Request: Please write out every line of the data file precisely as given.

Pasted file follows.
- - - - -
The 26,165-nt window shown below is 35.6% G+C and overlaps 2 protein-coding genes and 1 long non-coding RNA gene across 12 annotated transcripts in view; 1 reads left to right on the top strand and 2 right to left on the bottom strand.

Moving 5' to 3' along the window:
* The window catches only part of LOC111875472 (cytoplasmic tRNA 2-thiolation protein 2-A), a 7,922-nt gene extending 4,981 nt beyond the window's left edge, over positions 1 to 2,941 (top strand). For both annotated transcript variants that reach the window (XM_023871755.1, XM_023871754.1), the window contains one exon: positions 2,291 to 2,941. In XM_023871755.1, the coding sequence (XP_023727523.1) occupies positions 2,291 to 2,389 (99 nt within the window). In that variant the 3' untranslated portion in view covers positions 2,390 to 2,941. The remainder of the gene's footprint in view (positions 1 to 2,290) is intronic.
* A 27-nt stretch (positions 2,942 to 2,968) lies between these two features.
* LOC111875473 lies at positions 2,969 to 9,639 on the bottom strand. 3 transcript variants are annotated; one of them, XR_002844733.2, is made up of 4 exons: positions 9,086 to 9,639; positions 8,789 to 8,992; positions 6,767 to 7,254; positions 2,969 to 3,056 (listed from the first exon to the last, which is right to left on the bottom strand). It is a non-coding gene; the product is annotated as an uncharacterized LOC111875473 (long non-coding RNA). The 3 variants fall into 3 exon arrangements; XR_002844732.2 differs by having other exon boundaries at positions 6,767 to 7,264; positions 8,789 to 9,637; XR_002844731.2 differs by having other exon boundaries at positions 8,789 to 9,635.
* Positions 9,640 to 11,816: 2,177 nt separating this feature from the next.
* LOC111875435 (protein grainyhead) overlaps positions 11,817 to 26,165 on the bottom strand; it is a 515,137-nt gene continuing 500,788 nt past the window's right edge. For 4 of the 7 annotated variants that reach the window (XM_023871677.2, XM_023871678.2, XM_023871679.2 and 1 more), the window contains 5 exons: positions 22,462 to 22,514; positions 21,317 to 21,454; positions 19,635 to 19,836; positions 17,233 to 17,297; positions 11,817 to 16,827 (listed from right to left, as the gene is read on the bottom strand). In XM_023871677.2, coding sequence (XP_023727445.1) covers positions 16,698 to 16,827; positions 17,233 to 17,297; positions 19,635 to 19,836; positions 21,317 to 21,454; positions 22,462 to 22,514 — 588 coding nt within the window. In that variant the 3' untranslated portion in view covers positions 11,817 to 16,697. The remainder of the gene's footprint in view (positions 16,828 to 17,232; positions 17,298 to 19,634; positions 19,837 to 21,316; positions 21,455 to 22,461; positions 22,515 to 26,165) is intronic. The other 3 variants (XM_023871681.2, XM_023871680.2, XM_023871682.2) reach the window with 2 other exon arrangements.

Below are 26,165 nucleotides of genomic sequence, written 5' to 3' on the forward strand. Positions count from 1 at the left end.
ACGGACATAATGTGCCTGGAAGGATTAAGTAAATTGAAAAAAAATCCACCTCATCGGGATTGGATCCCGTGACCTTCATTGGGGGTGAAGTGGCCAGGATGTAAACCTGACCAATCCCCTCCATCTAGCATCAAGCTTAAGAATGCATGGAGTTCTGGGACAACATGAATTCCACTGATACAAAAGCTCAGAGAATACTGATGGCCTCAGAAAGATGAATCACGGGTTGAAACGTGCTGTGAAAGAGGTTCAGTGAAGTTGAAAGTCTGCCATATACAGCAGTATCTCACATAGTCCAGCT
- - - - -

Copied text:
The 26,165-nt window shown below is 35.6% G+C and overlaps 2 protein-coding genes and 1 long non-coding RNA gene across 12 annotated transcripts in view; 1 reads left to right on the top strand and 2 right to left on the bottom strand.

Moving 5' to 3' along the window:
* The window catches only part of LOC111875472 (cytoplasmic tRNA 2-thiolation protein 2-A), a 7,922-nt gene extending 4,981 nt beyond the window's left edge, over positions 1 to 2,941 (top strand). For both annotated transcript variants that reach the window (XM_023871755.1, XM_023871754.1), the window contains one exon: positions 2,291 to 2,941. In XM_023871755.1, the coding sequence (XP_023727523.1) occupies positions 2,291 to 2,389 (99 nt within the window). In that variant the 3' untranslated portion in view covers positions 2,390 to 2,941. The remainder of the gene's footprint in view (positions 1 to 2,290) is intronic.
* A 27-nt stretch (positions 2,942 to 2,968) lies between these two features.
* LOC111875473 lies at positions 2,969 to 9,639 on the bottom strand. 3 transcript variants are annotated; one of them, XR_002844733.2, is made up of 4 exons: positions 9,086 to 9,639; positions 8,789 to 8,992; positions 6,767 to 7,254; positions 2,969 to 3,056 (listed from the first exon to the last, which is right to left on the bottom strand). It is a non-coding gene; the product is annotated as an uncharacterized LOC111875473 (long non-coding RNA). The 3 variants fall into 3 exon arrangements; XR_002844732.2 differs by having other exon boundaries at positions 6,767 to 7,264; positions 8,789 to 9,637; XR_002844731.2 differs by having other exon boundaries at positions 8,789 to 9,635.
* Positions 9,640 to 11,816: 2,177 nt separating this feature from the next.
* LOC111875435 (protein grainyhead) overlaps positions 11,817 to 26,165 on the bottom strand; it is a 515,137-nt gene continuing 500,788 nt past the window's right edge. For 4 of the 7 annotated variants that reach the window (XM_023871677.2, XM_023871678.2, XM_023871679.2 and 1 more), the window contains 5 exons: positions 22,462 to 22,514; positions 21,317 to 21,454; positions 19,635 to 19,836; positions 17,233 to 17,297; positions 11,817 to 16,827 (listed from right to left, as the gene is read on the bottom strand). In XM_023871677.2, coding sequence (XP_023727445.1) covers positions 16,698 to 16,827; positions 17,233 to 17,297; positions 19,635 to 19,836; positions 21,317 to 21,454; positions 22,462 to 22,514 — 588 coding nt within the window. In that variant the 3' untranslated portion in view covers positions 11,817 to 16,697. The remainder of the gene's footprint in view (positions 16,828 to 17,232; positions 17,298 to 19,634; positions 19,837 to 21,316; positions 21,455 to 22,461; positions 22,515 to 26,165) is intronic. The other 3 variants (XM_023871681.2, XM_023871680.2, XM_023871682.2) reach the window with 2 other exon arrangements.

Below are 26,165 nucleotides of genomic sequence, written 5' to 3' on the forward strand. Positions count from 1 at the left end.
ACGGACATAATGTGCCTGGAAGGATTAAGTAAATTGAAAAAAAATCCACCTCATCGGGATTGGATCCCGTGACCTTCATTGGGGGTGAAGTGGCCAGGATGTAAACCTGACCAATCCCCTCCATCTAGCATCAAGCTTAAGAATGCATGGAGTTCTGGGACAACATGAATTCCACTGATACAAAAGCTCAGAGAATACTGATGGCCTCAGAAAGATGAATCACGGGTTGAAACGTGCTGTGAAAGAGGTTCAGTGAAGTTGAAAGTCTGCCATATACAGCAGTATCTCACATAGTCCAGCT